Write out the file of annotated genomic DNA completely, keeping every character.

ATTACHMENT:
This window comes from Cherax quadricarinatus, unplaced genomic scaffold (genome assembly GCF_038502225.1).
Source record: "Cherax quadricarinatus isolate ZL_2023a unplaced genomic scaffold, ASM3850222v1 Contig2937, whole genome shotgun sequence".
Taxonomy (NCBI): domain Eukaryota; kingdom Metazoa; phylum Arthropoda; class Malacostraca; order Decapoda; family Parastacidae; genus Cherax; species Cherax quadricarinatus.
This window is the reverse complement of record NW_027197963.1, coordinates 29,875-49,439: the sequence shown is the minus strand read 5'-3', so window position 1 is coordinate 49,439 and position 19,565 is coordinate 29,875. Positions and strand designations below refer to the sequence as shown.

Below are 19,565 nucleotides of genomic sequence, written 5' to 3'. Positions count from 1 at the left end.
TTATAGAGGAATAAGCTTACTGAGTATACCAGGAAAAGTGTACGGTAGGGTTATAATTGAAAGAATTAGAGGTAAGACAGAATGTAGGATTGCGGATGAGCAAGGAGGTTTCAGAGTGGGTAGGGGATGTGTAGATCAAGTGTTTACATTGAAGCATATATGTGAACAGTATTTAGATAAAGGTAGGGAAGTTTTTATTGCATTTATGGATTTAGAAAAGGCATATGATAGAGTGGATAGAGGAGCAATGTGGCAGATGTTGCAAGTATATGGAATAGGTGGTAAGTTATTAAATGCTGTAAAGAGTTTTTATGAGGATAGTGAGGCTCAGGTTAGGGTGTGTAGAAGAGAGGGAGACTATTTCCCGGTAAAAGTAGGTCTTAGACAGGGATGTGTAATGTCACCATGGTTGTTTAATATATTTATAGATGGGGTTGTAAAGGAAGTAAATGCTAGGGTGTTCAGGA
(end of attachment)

This window comes from Cherax quadricarinatus, unplaced genomic scaffold (genome assembly GCF_038502225.1).
Source record: "Cherax quadricarinatus isolate ZL_2023a unplaced genomic scaffold, ASM3850222v1 Contig2937, whole genome shotgun sequence".
Taxonomy (NCBI): domain Eukaryota; kingdom Metazoa; phylum Arthropoda; class Malacostraca; order Decapoda; family Parastacidae; genus Cherax; species Cherax quadricarinatus.
This window is the reverse complement of record NW_027197963.1, coordinates 29,875-49,439: the sequence shown is the minus strand read 5'-3', so window position 1 is coordinate 49,439 and position 19,565 is coordinate 29,875. Positions and strand designations below refer to the sequence as shown.

Below are 19,565 nucleotides of genomic sequence, written 5' to 3'. Positions count from 1 at the left end.
TTATAGAGGAATAAGCTTACTGAGTATACCAGGAAAAGTGTACGGTAGGGTTATAATTGAAAGAATTAGAGGTAAGACAGAATGTAGGATTGCGGATGAGCAAGGAGGTTTCAGAGTGGGTAGGGGATGTGTAGATCAAGTGTTTACATTGAAGCATATATGTGAACAGTATTTAGATAAAGGTAGGGAAGTTTTTATTGCATTTATGGATTTAGAAAAGGCATATGATAGAGTGGATAGAGGAGCAATGTGGCAGATGTTGCAAGTATATGGAATAGGTGGTAAGTTATTAAATGCTGTAAAGAGTTTTTATGAGGATAGTGAGGCTCAGGTTAGGGTGTGTAGAAGAGAGGGAGACTATTTCCCGGTAAAAGTAGGTCTTAGACAGGGATGTGTAATGTCACCATGGTTGTTTAATATATTTATAGATGGGGTTGTAAAGGAAGTAAATGCTAGGGTGTTCAGGA